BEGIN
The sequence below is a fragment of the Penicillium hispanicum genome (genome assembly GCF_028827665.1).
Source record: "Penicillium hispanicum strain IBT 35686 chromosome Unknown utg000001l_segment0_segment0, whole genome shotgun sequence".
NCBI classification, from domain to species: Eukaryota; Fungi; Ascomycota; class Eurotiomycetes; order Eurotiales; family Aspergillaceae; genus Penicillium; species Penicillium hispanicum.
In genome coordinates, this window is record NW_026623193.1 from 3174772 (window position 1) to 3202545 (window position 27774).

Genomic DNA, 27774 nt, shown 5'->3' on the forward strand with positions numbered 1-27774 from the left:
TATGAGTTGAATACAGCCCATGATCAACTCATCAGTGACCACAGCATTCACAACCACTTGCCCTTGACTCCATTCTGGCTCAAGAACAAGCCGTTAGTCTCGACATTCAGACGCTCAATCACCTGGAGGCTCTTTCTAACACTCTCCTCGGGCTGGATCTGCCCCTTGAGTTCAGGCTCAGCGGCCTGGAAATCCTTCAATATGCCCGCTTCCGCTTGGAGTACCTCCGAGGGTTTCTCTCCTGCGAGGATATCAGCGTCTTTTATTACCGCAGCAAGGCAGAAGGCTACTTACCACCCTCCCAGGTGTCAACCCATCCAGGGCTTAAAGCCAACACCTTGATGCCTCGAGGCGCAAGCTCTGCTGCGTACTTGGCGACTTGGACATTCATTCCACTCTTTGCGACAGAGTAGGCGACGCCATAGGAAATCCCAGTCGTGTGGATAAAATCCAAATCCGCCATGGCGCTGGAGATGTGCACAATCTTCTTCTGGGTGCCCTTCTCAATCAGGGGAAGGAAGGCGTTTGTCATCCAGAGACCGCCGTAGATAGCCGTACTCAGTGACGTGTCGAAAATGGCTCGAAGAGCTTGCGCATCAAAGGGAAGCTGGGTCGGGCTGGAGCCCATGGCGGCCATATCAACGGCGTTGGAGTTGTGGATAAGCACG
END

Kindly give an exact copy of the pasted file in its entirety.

The sequence below is a fragment of the Penicillium hispanicum genome (genome assembly GCF_028827665.1).
Source record: "Penicillium hispanicum strain IBT 35686 chromosome Unknown utg000001l_segment0_segment0, whole genome shotgun sequence".
NCBI classification, from domain to species: Eukaryota; Fungi; Ascomycota; class Eurotiomycetes; order Eurotiales; family Aspergillaceae; genus Penicillium; species Penicillium hispanicum.
In genome coordinates, this window is record NW_026623193.1 from 3174772 (window position 1) to 3202545 (window position 27774).

Genomic DNA, 27774 nt, shown 5'->3' on the forward strand with positions numbered 1-27774 from the left:
TATGAGTTGAATACAGCCCATGATCAACTCATCAGTGACCACAGCATTCACAACCACTTGCCCTTGACTCCATTCTGGCTCAAGAACAAGCCGTTAGTCTCGACATTCAGACGCTCAATCACCTGGAGGCTCTTTCTAACACTCTCCTCGGGCTGGATCTGCCCCTTGAGTTCAGGCTCAGCGGCCTGGAAATCCTTCAATATGCCCGCTTCCGCTTGGAGTACCTCCGAGGGTTTCTCTCCTGCGAGGATATCAGCGTCTTTTATTACCGCAGCAAGGCAGAAGGCTACTTACCACCCTCCCAGGTGTCAACCCATCCAGGGCTTAAAGCCAACACCTTGATGCCTCGAGGCGCAAGCTCTGCTGCGTACTTGGCGACTTGGACATTCATTCCACTCTTTGCGACAGAGTAGGCGACGCCATAGGAAATCCCAGTCGTGTGGATAAAATCCAAATCCGCCATGGCGCTGGAGATGTGCACAATCTTCTTCTGGGTGCCCTTCTCAATCAGGGGAAGGAAGGCGTTTGTCATCCAGAGACCGCCGTAGATAGCCGTACTCAGTGACGTGTCGAAAATGGCTCGAAGAGCTTGCGCATCAAAGGGAAGCTGGGTCGGGCTGGAGCCCATGGCGGCCATATCAACGGCGTTGGAGTTGTGGATAAGCACG